How To Take Fast-paced Images With A Long Shutter Speed

If you need to freeze a motion when shooting, you may want to use a fast shutter speed. However, if you want to highlight a movement, it is a great advantage to use a long shutter speed.

The shutter is a device inside the camera that controls how much light is let into the image chip during an exposure. The shutter opens as you press the shutter button, and shuts down again when exposure is complete.

The longer the shutter is up, the more light is let into the image chip and the more movement you can capture.

How do you set the shutter speed?

The easiest thing is to set the camera to shutter priority (set your camera to TV / S). Then you control the shutter speed, while the camera adjusts the aperture to make sure the image is well exposed. This is a semi-automatic function. You can also force the camera to take brighter or darker images by using exposure compensation.

You can try to set the shutter speed somewhere between 1/15 – 1/30 sec. Keeping the camera steady at such long shutter speeds is demanding – especially on top of a revolving carousel and you get more and more dizzy. But exercise does master! 🙂

Where does the border between fast and long shutter speed go?

Of course, it depends on what you are shooting and what kind of lighting conditions you are shooting in. When shooting handhelds without a tripod, it is a good rule of thumb to use a faster shutter speed (in sec) than focal length (in mm) to get usable sharp images.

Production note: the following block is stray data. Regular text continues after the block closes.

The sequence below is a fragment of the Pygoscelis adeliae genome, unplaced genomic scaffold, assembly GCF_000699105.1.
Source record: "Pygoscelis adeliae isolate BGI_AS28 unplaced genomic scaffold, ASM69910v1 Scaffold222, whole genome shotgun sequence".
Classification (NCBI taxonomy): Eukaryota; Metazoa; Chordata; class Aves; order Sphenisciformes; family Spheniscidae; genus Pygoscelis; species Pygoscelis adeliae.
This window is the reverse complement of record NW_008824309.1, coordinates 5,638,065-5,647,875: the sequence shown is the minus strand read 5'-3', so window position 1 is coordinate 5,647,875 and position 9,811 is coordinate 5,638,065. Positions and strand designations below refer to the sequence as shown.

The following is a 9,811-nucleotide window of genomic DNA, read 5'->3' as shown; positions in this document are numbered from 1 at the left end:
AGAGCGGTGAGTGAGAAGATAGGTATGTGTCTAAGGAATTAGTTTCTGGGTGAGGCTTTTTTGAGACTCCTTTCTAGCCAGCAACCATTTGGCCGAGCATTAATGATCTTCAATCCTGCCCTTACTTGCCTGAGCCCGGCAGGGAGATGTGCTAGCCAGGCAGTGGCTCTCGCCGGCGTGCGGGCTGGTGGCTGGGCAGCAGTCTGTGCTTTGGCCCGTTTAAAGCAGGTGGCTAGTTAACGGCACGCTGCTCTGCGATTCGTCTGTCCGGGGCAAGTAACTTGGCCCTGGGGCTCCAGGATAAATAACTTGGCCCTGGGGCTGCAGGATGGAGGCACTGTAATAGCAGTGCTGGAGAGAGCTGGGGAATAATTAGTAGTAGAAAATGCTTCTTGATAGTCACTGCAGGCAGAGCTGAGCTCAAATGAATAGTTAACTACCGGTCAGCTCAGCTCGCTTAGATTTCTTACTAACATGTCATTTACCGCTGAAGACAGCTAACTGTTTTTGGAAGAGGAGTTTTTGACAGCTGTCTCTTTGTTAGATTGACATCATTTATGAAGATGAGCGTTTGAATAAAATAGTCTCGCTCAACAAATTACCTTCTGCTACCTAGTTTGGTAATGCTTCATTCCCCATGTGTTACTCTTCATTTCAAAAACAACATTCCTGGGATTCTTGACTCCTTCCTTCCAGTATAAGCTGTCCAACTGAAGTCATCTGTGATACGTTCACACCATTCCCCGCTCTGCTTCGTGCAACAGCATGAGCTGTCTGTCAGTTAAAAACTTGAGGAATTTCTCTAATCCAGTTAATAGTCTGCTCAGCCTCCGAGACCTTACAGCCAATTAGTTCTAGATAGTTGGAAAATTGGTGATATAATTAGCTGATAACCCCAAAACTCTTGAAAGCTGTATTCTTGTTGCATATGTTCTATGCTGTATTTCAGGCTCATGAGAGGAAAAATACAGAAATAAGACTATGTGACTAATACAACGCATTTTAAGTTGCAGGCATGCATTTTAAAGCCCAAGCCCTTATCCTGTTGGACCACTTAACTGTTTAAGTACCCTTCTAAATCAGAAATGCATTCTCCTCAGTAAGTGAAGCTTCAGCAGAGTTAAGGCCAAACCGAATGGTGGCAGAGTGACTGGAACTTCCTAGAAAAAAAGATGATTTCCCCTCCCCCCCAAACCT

If you use a 50mm lens, the shutter speed should be faster than 1/50 sec. If you use a wide angle of 24mm, the shutter speed should be faster than 1/25 sec, etc. But when it is precisely the blur of motion you want to achieve, as in these pictures, you can stick to slightly longer shutter speeds than what this rule says.

The picture above is taken with a shutter speed of around 1/30 sec. When we both spin around and around it makes the background full of movement and you get a greater sense of speed. Had I been standing on the ground next to it, the carousel and Benjamin would be blurry, while the background would be sharp.

In the same way, you can try to photograph someone cycling past you. If you follow the cyclist with the camera while taking pictures, the background will be blurry, while the cyclist will be relatively sharp.

It creates momentum and dynamism in the image. Because there was a lot of movement in these motifs, I didn’t need to use a shutter speed longer than 1/30. But if the carousel had spun more slowly, I would have had a longer shutter speed to create the same speed feel as here.


On Highlight Day, you will find that a long shutter speed lets in too much light and the aperture fails to compensate for this. Then you either have to wait to photograph until the lighting conditions are more appropriate, e.g. postpone photography until later in the day. Or you can invest in an ND (neutral density) filter, also called gray filter. This is a neutral filter that you put in front of the lens. It is dark and lets in a little less light. It allows you to shoot with long shutter speeds and large apertures at the same time, even on a bright day.